I was trying to write a bootloader in the assembly language to a USB drive, to test it on another computer. The bootloader (should) work with intel processors. The computer I'm testing it on (windows 7 with intel celeron and 2 GB ram) should be running it, it even has an option for booting from a USB drive in the BIOS (and it detects the drive). When I run the boot from the drive, it boots into windows. It should be displaying my custom-OS, which is basically just a Hello-World type assembly program. I am assuming this is because it could not find the operating system: Either the OS-tag (which I found should be "dw 0xAA55") is not correct, the USB drive isn't bootable, or I'm just not putting the bootloader bin file in the first sector.

My questions are: How do I test if (a) the USB drive is capable of booting an OS, (b) if the OS is being recognized, and (c) if the bin file is in the correct sector (the first sector).

Here is the assembly code:

org 7C00h

jmp 0x0:start

mov ax, 0x9000 ;Set up stack
mov ss, ax     ;Tell processor where stack is
mov sp, 0xFB00 ;Set stack offset

mov AH, 0Eh ;Tell bios we're writing a char to screen!
mov AL, 'T' ;Load a new character into memory
int 10h     ;Call BIOS video interrupt

jmp start   ;And so on and so on

times 510-($-$$) db 0 ;Fill rest of sector up with 0s to make this 512B (a sector)
dw 0xAA55             ;Let BIOS know this is an OS! (defines a word)

I am rather new to assembly, so if the comments after some of the lines don't match up to what they should be, then this is probably why. Thanks for your help!


You cannot access MBR from file system, it's a special sector, it's always outside any partitions you create.

To write into actual MBR you need to use dd(under linux) or PartCopy(for windows). I've never used PartCopy, so i cannot vouch for it, but dd worked for me.

dd if=bootsector.bin of=/dev/sda bs=512 count=1

Where sda is the name of your hard drive or usb device and bootsector.bin is a flat binary

Note that "of" option should point to the device itself, and NOT to partition on that device, i.e sda1, sda2

You can compile a flat binary with nasm using -f bin option

Likewise you can test if you bootsector is there by reading from first sector into file:

dd if=/dev/sda of=mbr_contents.bin bs=512 count=1

Open it with some hex editor and see if it's the same as your original, or disassemble it.

You can also clean the bootsector by writing from zero device:

dd if=/dev/zero of=/dev/sda bs=512 count=1

How do you know the OS is being recognized? If it hits your bootsector, it wouldn't try to load another bootsector, even if your code crashed. BIOS just checks for 0xAA55 tag, loads the 512 bytes into memory and runs CPU on it in real flat mode(default), BIOS basically hands over you the control. Whatever happens next will be result of YOUR code running. So if your code crashes, computer will just sit there and waste electricity.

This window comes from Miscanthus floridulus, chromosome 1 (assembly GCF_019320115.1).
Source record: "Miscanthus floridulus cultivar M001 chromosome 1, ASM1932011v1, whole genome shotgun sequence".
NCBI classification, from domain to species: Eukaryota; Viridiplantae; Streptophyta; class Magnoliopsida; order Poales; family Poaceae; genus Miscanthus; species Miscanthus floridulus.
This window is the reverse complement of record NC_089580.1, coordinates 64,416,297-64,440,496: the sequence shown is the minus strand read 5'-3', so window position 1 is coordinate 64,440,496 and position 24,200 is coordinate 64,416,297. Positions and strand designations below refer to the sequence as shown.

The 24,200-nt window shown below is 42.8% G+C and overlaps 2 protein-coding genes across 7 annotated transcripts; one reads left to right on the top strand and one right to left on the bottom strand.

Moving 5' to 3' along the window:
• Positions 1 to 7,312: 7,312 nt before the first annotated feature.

As far as i know all usb drives are capable of storing a bootloader, it's just that some mother boards can be glitchy when trying to load from usb drives. I used a spare hard drive to play around, it seems more reliable.

Bonus trick: you might find it tiring to have to reboot your computer every time, so consider using a virtual machine. VirtualBox is great but there're others. What's useful about virtual box is that you can boot it from real hard drive(or usb stick). You can attach virtual box to real hard drive by creating a proxy virtual file system:

VBoxManage internalcommands createrawvmdk -filename /path/to/file.vmdk
  -rawdisk /dev/sda

Then you just use the vmdk file as a regular virtual file system and write your bootloader into sda as usual. Very handy for testing!

Source: Virtual Box Manual, Chapter 9, Advanced Topics Section: Access to entire physical hard disk

You could probably write into virtual file system itself, but i haven't found an easy way to do it, those files have unusual formats, so you can't just use dd on them.

Some other useful things to read on custom OS and bootloaders:

OS Dever

OS Developmnet Series by Broken Thorn Entertainment

  • HxDEdit can also be used for editing bootsectors and whatnot.
    – Bigbio2002
    Jan 7 '13 at 3:43

a) Try booting a different OS from a stick. There must be instructions on how to e.g. put Windows on an USB stick. If that worked, you know your machine can do it.

b) If you know that your box boots any OS, you know it boots your OS when it crashes or displays your "hello". You know it didn't recognize the OS when it boots to your regular partition. More info here: http://en.wikipedia.org/wiki/Master_boot_record

c) The first sector is reachable by opening the disk itself. Have a look at this: http://msdn.microsoft.com/en-us/library/windows/desktop/aa363858%28v=vs.85%29.aspx , paragraph "Physical Disks and Volumes"

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